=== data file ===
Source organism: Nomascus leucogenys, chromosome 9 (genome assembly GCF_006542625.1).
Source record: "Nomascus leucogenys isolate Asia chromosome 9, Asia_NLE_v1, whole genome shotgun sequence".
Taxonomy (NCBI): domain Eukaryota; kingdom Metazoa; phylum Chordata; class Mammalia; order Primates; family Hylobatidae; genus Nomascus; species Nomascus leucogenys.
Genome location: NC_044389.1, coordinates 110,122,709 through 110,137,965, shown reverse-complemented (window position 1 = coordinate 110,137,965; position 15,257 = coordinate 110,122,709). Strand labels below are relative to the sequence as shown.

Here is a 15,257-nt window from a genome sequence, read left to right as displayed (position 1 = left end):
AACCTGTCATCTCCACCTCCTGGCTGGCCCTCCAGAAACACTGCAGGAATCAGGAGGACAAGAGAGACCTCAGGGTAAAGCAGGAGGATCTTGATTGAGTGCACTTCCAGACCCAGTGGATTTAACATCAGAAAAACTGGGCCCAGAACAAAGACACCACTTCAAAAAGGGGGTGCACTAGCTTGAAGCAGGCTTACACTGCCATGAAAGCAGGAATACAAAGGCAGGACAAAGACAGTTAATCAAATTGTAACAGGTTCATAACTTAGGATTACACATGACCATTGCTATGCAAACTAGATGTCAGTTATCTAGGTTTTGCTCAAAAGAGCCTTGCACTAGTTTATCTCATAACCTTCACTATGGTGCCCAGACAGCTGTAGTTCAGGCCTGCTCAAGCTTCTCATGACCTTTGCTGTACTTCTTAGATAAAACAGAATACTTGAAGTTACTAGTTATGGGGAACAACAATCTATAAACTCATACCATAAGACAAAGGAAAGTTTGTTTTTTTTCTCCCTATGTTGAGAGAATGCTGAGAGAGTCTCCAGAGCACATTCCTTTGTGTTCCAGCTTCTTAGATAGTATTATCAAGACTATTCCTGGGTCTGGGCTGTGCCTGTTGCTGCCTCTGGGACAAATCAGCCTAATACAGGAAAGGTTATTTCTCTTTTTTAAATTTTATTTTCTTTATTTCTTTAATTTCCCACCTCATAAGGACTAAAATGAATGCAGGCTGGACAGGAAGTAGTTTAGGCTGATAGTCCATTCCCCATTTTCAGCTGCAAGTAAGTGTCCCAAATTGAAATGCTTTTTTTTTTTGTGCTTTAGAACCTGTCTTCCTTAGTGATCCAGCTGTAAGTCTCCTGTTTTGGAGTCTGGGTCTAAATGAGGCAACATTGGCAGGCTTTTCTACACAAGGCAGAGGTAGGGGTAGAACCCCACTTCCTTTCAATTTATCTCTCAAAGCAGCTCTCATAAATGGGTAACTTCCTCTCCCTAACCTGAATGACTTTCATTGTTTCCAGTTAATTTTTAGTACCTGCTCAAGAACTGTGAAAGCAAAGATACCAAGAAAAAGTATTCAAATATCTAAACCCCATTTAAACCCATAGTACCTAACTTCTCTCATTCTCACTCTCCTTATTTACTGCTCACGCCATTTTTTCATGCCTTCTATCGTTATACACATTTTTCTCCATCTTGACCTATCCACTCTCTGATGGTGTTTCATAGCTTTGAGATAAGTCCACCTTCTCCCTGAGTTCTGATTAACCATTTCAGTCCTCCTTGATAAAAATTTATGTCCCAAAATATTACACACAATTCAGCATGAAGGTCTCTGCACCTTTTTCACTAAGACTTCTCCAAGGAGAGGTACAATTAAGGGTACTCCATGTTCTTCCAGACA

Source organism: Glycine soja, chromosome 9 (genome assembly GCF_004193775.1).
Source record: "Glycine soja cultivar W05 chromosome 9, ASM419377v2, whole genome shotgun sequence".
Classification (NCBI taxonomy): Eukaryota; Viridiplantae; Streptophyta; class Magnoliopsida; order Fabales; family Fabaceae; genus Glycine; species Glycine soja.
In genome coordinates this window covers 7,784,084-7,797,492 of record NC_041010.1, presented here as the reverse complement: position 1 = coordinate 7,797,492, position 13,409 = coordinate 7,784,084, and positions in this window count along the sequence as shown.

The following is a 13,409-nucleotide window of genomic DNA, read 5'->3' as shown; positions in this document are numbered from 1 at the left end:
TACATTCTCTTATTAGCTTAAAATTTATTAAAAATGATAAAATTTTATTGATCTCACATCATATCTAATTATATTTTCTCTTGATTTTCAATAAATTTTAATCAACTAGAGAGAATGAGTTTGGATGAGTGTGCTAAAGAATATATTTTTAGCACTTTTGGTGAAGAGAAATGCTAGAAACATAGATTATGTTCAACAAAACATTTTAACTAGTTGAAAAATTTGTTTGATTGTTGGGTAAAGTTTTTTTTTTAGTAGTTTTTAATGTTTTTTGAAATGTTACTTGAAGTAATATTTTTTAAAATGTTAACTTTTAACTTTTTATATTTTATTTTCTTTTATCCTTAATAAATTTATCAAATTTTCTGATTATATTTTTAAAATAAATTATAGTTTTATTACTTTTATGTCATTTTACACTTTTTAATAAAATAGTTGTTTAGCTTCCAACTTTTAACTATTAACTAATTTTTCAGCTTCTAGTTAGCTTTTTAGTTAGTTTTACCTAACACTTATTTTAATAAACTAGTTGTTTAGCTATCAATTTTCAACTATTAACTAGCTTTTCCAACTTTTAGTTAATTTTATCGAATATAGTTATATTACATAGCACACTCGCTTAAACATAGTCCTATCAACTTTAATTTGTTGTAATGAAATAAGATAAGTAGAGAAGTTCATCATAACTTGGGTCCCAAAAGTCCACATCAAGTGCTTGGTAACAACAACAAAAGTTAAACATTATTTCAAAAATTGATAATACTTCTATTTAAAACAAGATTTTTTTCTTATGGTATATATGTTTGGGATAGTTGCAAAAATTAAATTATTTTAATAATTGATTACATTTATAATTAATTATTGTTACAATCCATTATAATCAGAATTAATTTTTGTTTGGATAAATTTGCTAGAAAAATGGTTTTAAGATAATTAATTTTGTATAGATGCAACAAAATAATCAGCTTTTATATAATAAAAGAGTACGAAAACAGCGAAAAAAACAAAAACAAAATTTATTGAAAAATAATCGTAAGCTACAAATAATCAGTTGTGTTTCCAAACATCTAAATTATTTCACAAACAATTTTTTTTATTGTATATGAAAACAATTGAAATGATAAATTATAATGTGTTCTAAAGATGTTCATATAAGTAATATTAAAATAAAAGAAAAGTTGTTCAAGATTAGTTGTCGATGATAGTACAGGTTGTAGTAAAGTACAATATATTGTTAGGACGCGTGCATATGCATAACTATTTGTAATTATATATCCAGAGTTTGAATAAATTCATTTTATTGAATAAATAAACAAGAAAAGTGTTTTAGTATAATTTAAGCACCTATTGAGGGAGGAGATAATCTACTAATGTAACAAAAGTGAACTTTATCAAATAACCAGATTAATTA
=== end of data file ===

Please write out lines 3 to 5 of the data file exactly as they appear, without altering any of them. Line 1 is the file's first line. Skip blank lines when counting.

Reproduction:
Taxonomy (NCBI): domain Eukaryota; kingdom Metazoa; phylum Chordata; class Mammalia; order Primates; family Hylobatidae; genus Nomascus; species Nomascus leucogenys.
Genome location: NC_044389.1, coordinates 110,122,709 through 110,137,965, shown reverse-complemented (window position 1 = coordinate 110,137,965; position 15,257 = coordinate 110,122,709). Strand labels below are relative to the sequence as shown.

Here is a 15,257-nt window from a genome sequence, read left to right as displayed (position 1 = left end):